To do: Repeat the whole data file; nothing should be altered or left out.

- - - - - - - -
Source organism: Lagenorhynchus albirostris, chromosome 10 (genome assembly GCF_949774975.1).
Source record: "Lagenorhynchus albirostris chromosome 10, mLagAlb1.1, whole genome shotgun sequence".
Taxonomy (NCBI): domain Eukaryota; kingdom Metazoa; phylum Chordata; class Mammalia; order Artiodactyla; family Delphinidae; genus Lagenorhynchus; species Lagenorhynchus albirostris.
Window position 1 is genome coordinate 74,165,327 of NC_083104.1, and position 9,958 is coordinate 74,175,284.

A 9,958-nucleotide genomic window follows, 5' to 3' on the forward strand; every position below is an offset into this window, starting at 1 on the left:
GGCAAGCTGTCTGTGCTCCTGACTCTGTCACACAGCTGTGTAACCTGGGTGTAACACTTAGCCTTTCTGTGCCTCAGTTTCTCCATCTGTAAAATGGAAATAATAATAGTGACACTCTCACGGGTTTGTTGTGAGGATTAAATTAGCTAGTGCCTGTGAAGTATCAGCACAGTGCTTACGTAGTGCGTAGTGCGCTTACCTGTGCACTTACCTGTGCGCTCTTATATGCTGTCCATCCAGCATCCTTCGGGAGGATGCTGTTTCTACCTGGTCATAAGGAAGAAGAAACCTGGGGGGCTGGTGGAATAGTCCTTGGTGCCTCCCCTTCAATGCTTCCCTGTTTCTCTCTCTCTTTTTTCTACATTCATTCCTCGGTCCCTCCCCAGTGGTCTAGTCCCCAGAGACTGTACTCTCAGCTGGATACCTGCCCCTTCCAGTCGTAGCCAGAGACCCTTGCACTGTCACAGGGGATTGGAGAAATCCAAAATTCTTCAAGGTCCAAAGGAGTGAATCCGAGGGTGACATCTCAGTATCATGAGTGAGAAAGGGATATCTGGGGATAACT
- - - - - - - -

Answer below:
Source organism: Lagenorhynchus albirostris, chromosome 10 (genome assembly GCF_949774975.1).
Source record: "Lagenorhynchus albirostris chromosome 10, mLagAlb1.1, whole genome shotgun sequence".
Taxonomy (NCBI): domain Eukaryota; kingdom Metazoa; phylum Chordata; class Mammalia; order Artiodactyla; family Delphinidae; genus Lagenorhynchus; species Lagenorhynchus albirostris.
Window position 1 is genome coordinate 74,165,327 of NC_083104.1, and position 9,958 is coordinate 74,175,284.

A 9,958-nucleotide genomic window follows, 5' to 3' on the forward strand; every position below is an offset into this window, starting at 1 on the left:
GGCAAGCTGTCTGTGCTCCTGACTCTGTCACACAGCTGTGTAACCTGGGTGTAACACTTAGCCTTTCTGTGCCTCAGTTTCTCCATCTGTAAAATGGAAATAATAATAGTGACACTCTCACGGGTTTGTTGTGAGGATTAAATTAGCTAGTGCCTGTGAAGTATCAGCACAGTGCTTACGTAGTGCGTAGTGCGCTTACCTGTGCACTTACCTGTGCGCTCTTATATGCTGTCCATCCAGCATCCTTCGGGAGGATGCTGTTTCTACCTGGTCATAAGGAAGAAGAAACCTGGGGGGCTGGTGGAATAGTCCTTGGTGCCTCCCCTTCAATGCTTCCCTGTTTCTCTCTCTCTTTTTTCTACATTCATTCCTCGGTCCCTCCCCAGTGGTCTAGTCCCCAGAGACTGTACTCTCAGCTGGATACCTGCCCCTTCCAGTCGTAGCCAGAGACCCTTGCACTGTCACAGGGGATTGGAGAAATCCAAAATTCTTCAAGGTCCAAAGGAGTGAATCCGAGGGTGACATCTCAGTATCATGAGTGAGAAAGGGATATCTGGGGATAACT